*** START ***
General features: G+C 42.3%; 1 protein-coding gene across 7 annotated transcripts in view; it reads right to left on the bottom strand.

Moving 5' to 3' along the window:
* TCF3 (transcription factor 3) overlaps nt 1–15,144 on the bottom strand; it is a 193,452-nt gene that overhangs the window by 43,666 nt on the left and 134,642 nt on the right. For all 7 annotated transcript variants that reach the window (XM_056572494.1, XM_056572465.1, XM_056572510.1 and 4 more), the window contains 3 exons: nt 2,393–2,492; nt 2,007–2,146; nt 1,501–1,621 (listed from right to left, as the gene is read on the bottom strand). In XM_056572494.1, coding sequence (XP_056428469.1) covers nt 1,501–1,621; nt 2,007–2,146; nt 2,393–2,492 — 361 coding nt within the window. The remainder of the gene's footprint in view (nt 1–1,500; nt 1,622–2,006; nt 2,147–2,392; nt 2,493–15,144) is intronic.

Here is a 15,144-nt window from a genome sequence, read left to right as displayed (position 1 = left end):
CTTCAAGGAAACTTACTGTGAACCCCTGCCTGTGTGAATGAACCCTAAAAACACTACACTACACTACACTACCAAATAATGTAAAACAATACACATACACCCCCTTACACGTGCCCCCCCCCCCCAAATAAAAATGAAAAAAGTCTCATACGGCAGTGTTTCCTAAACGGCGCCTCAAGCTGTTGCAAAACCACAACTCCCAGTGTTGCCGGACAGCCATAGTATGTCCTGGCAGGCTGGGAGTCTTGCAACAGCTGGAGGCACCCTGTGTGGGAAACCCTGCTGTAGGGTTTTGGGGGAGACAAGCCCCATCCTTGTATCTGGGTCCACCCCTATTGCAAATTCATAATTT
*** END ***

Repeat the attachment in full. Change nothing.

General features: G+C 42.3%; 1 protein-coding gene across 7 annotated transcripts in view; it reads right to left on the bottom strand.

Moving 5' to 3' along the window:
* TCF3 (transcription factor 3) overlaps nt 1–15,144 on the bottom strand; it is a 193,452-nt gene that overhangs the window by 43,666 nt on the left and 134,642 nt on the right. For all 7 annotated transcript variants that reach the window (XM_056572494.1, XM_056572465.1, XM_056572510.1 and 4 more), the window contains 3 exons: nt 2,393–2,492; nt 2,007–2,146; nt 1,501–1,621 (listed from right to left, as the gene is read on the bottom strand). In XM_056572494.1, coding sequence (XP_056428469.1) covers nt 1,501–1,621; nt 2,007–2,146; nt 2,393–2,492 — 361 coding nt within the window. The remainder of the gene's footprint in view (nt 1–1,500; nt 1,622–2,006; nt 2,147–2,392; nt 2,493–15,144) is intronic.

Here is a 15,144-nt window from a genome sequence, read left to right as displayed (position 1 = left end):
CTTCAAGGAAACTTACTGTGAACCCCTGCCTGTGTGAATGAACCCTAAAAACACTACACTACACTACACTACCAAATAATGTAAAACAATACACATACACCCCCTTACACGTGCCCCCCCCCCCCAAATAAAAATGAAAAAAGTCTCATACGGCAGTGTTTCCTAAACGGCGCCTCAAGCTGTTGCAAAACCACAACTCCCAGTGTTGCCGGACAGCCATAGTATGTCCTGGCAGGCTGGGAGTCTTGCAACAGCTGGAGGCACCCTGTGTGGGAAACCCTGCTGTAGGGTTTTGGGGGAGACAAGCCCCATCCTTGTATCTGGGTCCACCCCTATTGCAAATTCATAATTT